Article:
All About Curriculum Vitae Anatomy of a Curriculum Vitae
by Kim Isaacs, Monster Resume Expert

A curriculum vitae — Latin for “the course of one’s life” and also known as a CV or vita — is used by professionals in medical, academic and scientific fields. A CV is a record of professional activities that focuses on academic pursuits and achievements. Examples of professionals who require CVs include doctors, nurses, clinicians, lab technicians, professors, researchers, scientists, graduate school candidates, and grant or fellowship applicants.

Resume or CV?

Trying to decide whether you need a CV or resume? Educational and medical institutions are accustomed to evaluating candidates based on CVs, while private industry employers are familiar with traditional resume formats. If in doubt, inquire at the organization to which you are applying about the preferred format.


The length depends on your experience and credentials. A CV for a new graduate might be one page, whereas those at the top of their profession might require dozens of pages. Let content determine the length.


The content of a CV depends on the candidate’s experience and objective. The following list of possible headings is not exhaustive, and all headings are not appropriate for all professionals. Determine the right combination and order of topics based on your experience, industry and goal.

Contact Information: Lead with your name, address, phone number(s), email address and your online portfolio’s URL.

Objective or Professional Interests: State your career goal or interest in a particular opportunity. This optional statement helps focus the CV and is useful for career changers whose objectives might not be obvious.

Vision or Summary Statement: Some professionals include a brief vision, mission or profile statement summarizing their careers and offering a value proposition.

Education: List the institution names, locations, degree titles, major or academic concentration, theses or dissertations and dates. You may also highlight other professional development activities.

Certification and Licensure: Include certifications or licenses, issuing organizations and dates.

Internships: Include paid and unpaid internships and list the organization, location, title, dates and key contributions.

Professional Experience: Consider dividing your experience into subtopics such as teaching appointments, research experience or consulting engagements. Include the name and location of employers, job titles, dates, scope of responsibility and results or outcomes of your work.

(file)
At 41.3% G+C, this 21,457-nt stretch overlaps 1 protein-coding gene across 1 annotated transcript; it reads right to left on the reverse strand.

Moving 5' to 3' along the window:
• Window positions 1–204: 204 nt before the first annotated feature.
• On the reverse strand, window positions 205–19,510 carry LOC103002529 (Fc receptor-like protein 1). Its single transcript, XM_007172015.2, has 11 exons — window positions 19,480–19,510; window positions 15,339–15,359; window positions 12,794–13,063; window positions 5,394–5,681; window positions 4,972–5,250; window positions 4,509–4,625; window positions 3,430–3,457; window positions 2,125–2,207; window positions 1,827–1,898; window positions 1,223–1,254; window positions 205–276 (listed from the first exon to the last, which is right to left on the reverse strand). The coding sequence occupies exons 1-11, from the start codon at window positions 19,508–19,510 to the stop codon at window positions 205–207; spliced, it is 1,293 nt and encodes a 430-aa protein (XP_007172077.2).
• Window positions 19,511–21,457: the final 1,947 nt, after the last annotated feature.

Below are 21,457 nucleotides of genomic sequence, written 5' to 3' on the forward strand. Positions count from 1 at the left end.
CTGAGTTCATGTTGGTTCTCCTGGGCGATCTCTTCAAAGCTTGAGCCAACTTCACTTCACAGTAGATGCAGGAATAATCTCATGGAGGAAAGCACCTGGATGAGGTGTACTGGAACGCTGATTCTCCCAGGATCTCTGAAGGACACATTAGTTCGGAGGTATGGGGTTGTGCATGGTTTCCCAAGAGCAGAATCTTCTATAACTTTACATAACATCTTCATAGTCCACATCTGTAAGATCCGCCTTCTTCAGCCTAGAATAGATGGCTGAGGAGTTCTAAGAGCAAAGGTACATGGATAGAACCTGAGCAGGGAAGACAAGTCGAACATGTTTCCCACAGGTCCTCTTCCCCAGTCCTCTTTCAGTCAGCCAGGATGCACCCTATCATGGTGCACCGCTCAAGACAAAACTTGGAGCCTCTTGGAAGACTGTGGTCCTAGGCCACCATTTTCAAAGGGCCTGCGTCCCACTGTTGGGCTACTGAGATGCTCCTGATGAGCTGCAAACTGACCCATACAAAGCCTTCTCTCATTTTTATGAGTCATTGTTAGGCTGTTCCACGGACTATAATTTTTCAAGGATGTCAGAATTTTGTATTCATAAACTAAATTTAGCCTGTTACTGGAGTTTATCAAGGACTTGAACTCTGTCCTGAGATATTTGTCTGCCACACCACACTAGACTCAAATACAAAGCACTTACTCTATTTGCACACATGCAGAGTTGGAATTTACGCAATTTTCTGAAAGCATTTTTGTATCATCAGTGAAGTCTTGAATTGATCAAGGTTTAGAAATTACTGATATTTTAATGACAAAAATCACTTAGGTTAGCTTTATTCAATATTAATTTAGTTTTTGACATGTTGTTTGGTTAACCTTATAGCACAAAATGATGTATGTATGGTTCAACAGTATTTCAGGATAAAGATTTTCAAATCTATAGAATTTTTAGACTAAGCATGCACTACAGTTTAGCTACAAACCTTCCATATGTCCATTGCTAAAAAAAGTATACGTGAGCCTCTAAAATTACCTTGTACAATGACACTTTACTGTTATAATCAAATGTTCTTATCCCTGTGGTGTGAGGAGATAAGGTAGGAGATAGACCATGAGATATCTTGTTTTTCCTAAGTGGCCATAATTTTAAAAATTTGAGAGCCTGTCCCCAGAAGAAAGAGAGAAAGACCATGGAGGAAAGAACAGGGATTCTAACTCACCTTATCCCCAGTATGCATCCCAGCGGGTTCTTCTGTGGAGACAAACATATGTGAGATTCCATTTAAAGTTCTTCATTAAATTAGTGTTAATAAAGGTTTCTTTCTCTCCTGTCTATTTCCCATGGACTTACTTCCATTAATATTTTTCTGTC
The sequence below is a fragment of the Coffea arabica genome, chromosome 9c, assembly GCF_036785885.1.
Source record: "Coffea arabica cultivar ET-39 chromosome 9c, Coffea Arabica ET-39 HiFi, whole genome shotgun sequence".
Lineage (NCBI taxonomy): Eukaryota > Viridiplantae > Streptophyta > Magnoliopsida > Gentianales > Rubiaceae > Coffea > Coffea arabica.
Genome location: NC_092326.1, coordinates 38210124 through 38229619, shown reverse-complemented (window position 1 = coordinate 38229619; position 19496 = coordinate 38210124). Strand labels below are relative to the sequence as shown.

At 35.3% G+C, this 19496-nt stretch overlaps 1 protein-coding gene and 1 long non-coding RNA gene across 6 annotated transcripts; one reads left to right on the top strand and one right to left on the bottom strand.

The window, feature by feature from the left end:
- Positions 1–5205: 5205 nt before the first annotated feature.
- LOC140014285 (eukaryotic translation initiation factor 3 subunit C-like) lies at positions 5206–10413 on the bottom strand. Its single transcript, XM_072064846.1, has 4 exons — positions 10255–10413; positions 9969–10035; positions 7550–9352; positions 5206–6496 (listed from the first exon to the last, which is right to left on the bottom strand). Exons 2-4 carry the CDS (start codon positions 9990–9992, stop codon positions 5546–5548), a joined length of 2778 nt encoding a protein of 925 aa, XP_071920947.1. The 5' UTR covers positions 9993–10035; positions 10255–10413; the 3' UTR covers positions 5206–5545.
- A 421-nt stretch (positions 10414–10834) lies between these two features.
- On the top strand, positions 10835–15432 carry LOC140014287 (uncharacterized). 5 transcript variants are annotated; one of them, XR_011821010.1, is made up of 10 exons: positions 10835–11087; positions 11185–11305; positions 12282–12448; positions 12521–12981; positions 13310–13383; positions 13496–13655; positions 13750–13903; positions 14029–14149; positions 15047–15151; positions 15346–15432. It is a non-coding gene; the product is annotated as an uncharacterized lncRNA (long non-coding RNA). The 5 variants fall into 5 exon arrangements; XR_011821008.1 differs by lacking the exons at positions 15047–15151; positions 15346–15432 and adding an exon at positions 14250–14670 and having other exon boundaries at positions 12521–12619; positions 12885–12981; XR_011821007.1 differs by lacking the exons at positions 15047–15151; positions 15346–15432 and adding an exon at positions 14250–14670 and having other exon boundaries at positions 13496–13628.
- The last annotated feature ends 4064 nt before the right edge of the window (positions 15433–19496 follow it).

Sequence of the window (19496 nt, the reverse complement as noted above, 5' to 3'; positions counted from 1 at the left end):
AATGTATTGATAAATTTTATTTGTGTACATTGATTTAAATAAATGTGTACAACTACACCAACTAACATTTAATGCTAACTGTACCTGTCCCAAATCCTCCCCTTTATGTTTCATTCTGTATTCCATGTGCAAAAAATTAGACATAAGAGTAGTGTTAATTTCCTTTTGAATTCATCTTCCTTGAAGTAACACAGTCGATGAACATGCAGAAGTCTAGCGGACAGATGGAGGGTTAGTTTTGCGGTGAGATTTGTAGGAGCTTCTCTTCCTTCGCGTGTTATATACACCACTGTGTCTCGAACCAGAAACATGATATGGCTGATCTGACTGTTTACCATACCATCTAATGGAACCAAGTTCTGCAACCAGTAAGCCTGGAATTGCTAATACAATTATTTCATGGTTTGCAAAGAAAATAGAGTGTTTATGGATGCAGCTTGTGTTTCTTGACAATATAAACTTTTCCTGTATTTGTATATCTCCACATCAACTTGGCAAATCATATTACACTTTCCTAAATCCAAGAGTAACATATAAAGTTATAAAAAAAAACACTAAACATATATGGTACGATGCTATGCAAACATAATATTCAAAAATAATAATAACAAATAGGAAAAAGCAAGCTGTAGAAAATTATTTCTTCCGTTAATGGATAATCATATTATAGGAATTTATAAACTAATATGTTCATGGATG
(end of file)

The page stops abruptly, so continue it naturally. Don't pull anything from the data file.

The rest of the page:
Awards and Honors: Name the awards, issuing organizations and dates.

Publications: Professionals with extensive publishing credits may subdivide this section into categories: books, articles, refereed publications, reports, chapters, journals, abstracts, white papers, pamphlets, editorial activities, submitted or in-press publications. Use your industry’s standard bibliographic format.

Speaking Engagements: Include presentations, lectures, training sessions and workshops. Incorporate where you spoke, to whom, topics and dates.

Grants or Fellowships: Include project names, issuing organizations, amounts and dates.

Patents: Write the invention titles, patent numbers and dates.

Conferences Attended: List participation in professional conferences and include conference names, sponsoring organizations, locations and dates.

Affiliations: Highlight your professional memberships, appointments, advisory boards and committees. List organization names, your functions and dates.

Community Service: Demonstrate your leadership skills and compassion for others through participation in community activities. List organizations, your roles and dates.

Languages: Include foreign languages if you would feel comfortable demonstrating your skills at an interview.

Industry-Specific Skills: Label this section based on your specific expertise — e.g., lab skills or computer skills — and list related skills.

Current Projects: Describe in-progress projects that will be completed within a reasonable timeframe. Don’t reveal original ideas that are not yet protected.

References: Provide the names and contact information of your professional references.

This article was written by Kim Isaacs, director of and author of The Career Change Resume book. Visit to learn more about resume services to jump-start your career.

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